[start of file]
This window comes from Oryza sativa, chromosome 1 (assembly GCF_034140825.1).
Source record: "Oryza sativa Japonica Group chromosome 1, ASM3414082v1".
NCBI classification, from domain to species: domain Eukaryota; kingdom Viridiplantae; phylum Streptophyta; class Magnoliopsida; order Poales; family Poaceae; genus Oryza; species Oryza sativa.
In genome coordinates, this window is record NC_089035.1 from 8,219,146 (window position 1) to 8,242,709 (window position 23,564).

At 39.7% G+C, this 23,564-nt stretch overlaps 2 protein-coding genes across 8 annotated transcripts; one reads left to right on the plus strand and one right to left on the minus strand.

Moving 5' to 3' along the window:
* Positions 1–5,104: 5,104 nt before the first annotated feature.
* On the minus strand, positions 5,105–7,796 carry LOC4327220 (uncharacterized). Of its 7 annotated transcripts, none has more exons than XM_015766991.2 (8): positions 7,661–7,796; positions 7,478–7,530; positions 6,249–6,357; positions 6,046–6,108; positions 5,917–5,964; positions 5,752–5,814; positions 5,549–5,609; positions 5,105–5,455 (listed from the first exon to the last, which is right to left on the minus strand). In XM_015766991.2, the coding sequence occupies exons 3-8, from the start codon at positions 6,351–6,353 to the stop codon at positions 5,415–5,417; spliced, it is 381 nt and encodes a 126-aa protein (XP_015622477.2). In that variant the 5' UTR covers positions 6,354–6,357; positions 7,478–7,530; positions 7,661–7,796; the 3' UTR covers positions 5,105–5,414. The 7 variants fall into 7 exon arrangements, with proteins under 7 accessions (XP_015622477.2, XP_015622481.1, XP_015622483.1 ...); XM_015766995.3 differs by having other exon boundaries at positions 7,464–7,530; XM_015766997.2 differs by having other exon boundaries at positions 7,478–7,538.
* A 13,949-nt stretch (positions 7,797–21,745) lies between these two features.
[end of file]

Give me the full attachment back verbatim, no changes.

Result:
This window comes from Oryza sativa, chromosome 1 (assembly GCF_034140825.1).
Source record: "Oryza sativa Japonica Group chromosome 1, ASM3414082v1".
NCBI classification, from domain to species: domain Eukaryota; kingdom Viridiplantae; phylum Streptophyta; class Magnoliopsida; order Poales; family Poaceae; genus Oryza; species Oryza sativa.
In genome coordinates, this window is record NC_089035.1 from 8,219,146 (window position 1) to 8,242,709 (window position 23,564).

At 39.7% G+C, this 23,564-nt stretch overlaps 2 protein-coding genes across 8 annotated transcripts; one reads left to right on the plus strand and one right to left on the minus strand.

Moving 5' to 3' along the window:
* Positions 1–5,104: 5,104 nt before the first annotated feature.
* On the minus strand, positions 5,105–7,796 carry LOC4327220 (uncharacterized). Of its 7 annotated transcripts, none has more exons than XM_015766991.2 (8): positions 7,661–7,796; positions 7,478–7,530; positions 6,249–6,357; positions 6,046–6,108; positions 5,917–5,964; positions 5,752–5,814; positions 5,549–5,609; positions 5,105–5,455 (listed from the first exon to the last, which is right to left on the minus strand). In XM_015766991.2, the coding sequence occupies exons 3-8, from the start codon at positions 6,351–6,353 to the stop codon at positions 5,415–5,417; spliced, it is 381 nt and encodes a 126-aa protein (XP_015622477.2). In that variant the 5' UTR covers positions 6,354–6,357; positions 7,478–7,530; positions 7,661–7,796; the 3' UTR covers positions 5,105–5,414. The 7 variants fall into 7 exon arrangements, with proteins under 7 accessions (XP_015622477.2, XP_015622481.1, XP_015622483.1 ...); XM_015766995.3 differs by having other exon boundaries at positions 7,464–7,530; XM_015766997.2 differs by having other exon boundaries at positions 7,478–7,538.
* A 13,949-nt stretch (positions 7,797–21,745) lies between these two features.